The first clue I found came from a book titled "Michnapert the Citadel: A History of Armenians in Rhode Island," by Varoujan Karentz (iUniverse, Inc. 2004). At page 190, Karentz presents a brief autobiographical sketch of one Harry (Movsesian) Burt, and states that Burt owned several prosperous companies in Providence, including "Rex Mfg.,Triad Pen and Royal Moulding."
Karentz’ sketch appears to be based on oral history and contains a couple of inaccuracies. There was no "Triad Pen" (there was a Tri-Pen Manufacturing Co. until 1932 and a Triangle Pen Co. after 1940). Also, while Harry Burt was a Vice President of Tri-Pen, Burt’s contributions to Tri-Pen and Rex appears to be overstated – apparently George Coby and Howard Sweet, the president/design patentee and sales manager of Tri-Pen, respectively, weren’t Armenian.
However, after I enlisted David Nishimura’s help in piecing together the Tri-pen puzzle, I was able to confirm more of a connection between the two companies. David’s study of the 1931-2 Providence directories revealed that Charles Okoomian, the secretary of Tri-Pen Manufacturing Company, was also the president of Rex Manufacturing Company; George Coby, president of Tri-Pen, was the treasurer of Rex.
Rex was located, according to the 1931-2 directory, at 69 Gordon in Providence. As was also the case with Tri-Pen, that was the last time Rex was listed.
The following year, 69 Gordon was occupied by Edgewood Pen and Royal Moulding, both in connection with none other than Harry Burt.
All of these clues put together a nice story, but what I really wanted to see was an artifact that would definitively connect the two companies. The good folks at Google, bless their hearts, led me straight to it.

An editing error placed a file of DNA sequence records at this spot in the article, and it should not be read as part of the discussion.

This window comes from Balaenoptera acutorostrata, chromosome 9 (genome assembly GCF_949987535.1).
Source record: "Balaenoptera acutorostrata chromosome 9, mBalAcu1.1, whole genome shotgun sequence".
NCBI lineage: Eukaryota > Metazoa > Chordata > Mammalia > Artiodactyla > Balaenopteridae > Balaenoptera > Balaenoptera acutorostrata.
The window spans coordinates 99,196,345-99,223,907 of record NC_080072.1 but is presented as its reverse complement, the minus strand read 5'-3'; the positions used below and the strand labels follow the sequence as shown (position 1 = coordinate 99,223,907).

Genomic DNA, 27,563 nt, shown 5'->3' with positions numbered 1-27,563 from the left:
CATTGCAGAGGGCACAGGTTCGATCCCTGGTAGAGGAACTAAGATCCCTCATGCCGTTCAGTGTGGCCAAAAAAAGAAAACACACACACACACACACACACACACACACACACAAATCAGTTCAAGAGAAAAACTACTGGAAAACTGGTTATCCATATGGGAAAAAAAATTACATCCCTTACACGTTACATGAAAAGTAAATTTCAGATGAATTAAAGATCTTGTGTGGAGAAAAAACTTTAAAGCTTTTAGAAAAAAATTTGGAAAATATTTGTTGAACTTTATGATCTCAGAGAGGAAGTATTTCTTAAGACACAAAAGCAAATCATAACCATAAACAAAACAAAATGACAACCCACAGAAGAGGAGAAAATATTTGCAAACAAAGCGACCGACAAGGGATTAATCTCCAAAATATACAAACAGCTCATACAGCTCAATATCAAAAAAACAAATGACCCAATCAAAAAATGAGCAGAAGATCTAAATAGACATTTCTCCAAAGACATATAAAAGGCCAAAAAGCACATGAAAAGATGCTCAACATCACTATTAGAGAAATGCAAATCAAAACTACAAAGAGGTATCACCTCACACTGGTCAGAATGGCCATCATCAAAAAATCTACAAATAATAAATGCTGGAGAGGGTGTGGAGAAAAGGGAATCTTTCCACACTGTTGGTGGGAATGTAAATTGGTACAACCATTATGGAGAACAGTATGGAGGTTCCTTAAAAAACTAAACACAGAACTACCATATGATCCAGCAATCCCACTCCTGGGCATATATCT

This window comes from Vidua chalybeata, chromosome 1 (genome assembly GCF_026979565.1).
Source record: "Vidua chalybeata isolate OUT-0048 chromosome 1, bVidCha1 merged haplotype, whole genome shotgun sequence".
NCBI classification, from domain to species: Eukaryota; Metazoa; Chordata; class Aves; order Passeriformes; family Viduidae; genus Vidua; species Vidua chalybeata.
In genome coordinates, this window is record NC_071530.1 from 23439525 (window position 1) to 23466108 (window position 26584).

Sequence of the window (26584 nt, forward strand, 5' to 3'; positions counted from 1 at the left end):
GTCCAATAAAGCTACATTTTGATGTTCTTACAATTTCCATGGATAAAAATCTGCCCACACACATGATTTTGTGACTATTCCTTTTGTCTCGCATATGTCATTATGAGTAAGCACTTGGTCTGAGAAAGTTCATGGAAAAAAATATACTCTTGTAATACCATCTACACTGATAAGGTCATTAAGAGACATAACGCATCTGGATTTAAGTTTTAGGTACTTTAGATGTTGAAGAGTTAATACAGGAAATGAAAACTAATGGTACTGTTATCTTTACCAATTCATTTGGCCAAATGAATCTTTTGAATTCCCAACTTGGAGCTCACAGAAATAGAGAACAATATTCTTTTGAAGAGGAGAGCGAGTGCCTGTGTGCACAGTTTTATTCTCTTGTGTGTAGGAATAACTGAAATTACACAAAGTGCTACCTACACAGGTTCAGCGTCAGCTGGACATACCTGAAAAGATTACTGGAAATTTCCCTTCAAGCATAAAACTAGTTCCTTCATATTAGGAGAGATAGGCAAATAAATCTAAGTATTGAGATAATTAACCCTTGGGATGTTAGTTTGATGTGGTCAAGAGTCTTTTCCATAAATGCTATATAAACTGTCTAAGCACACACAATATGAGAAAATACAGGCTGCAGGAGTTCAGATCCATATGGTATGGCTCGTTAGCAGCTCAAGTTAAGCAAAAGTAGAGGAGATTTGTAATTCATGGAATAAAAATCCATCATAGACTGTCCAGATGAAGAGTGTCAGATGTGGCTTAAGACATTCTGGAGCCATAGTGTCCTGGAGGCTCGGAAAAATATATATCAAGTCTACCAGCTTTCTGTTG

The thumbnail picture which popped up in the "images of Triad Pencil" section of my Google search was described as a "Rex Triad pencil." Since it was just a thumbnail the picture was pretty grainy, but it appeared to show two views of a yellow pencil that looked like it had a Rex clip assembly. The picture linked me back to an online auction that had closed a few months earlier -- long enough ago that all it provided was a blank error message for that item number.
So I Googled the auction listing number, which led me straight to the feedback forum for the buyer and the seller. That enabled me to send each of them a message asking for a better picture from the auction. The seller never responded, but the buyer did and his response and generosity bowled me over.
It turns out that wasn’t two views of the same pencil in that thumbnail picture – there were actually two identical pencils in that auction. Since they were identical, and one was missing the cap, the guy offered to send me one if I provided him my address. I jumped at the opportunity and, about a week later, I received a package from Puerto Rico. Here’s what was inside:
Holy cow!! He didn’t say anything about them still being in their original boxes!! Note the lettering on the box:
Remember that "Triad Mfg. Co." was the company that made the radio tubes, packaged in triangular boxes – Triad Manufacturing Company had nothing to do with making pens or pencils. That means this is an advertising piece. In addition to a box, there was also an intact, generic instruction sheet included:
But most importantly, here’s what else was in there:
It’s a triangular pencil, with the same ferrule you’d find on an early Triad, and also a black band at the nose like a Triad. Note that the of the barrel is a little different from what you’d find on a Triad, though – while a Triad’s corners are neatly rounded, this one has flatter sides. In fact, the shape is closer to this:
These are taken from George Coby’s design patent for a triangular pencil, as assigned to Tri-Pen! But there’s no Triad clip here – in fact, that upper clip assembly is almost identical to Ballou’s patent assigned to Rex:
And it’s marked "Rex!" But the final clincher, the one thing that indisputably connects all of these random facts I’ve been presenting for two days now, is the imprint on the barrel:
So there you have it. The Triad was initially developed by the Rex Manufacturing Company, which introduced advertising pencils for the Triad Manufacturing Company’s radio tubes business in the triangular shape of the boxes in which Triad sold radio tubes.
By the end of the 1920s, the same businessmen who owned Rex decided that triangular pencils were such a good idea that they founded a new company called Tri-Pen Manufacturing Company dedicated to making them.
And since the same guys also owned the Triad radio tubes business, they figured "Triad" was a pretty good name for their pens and pencils, too.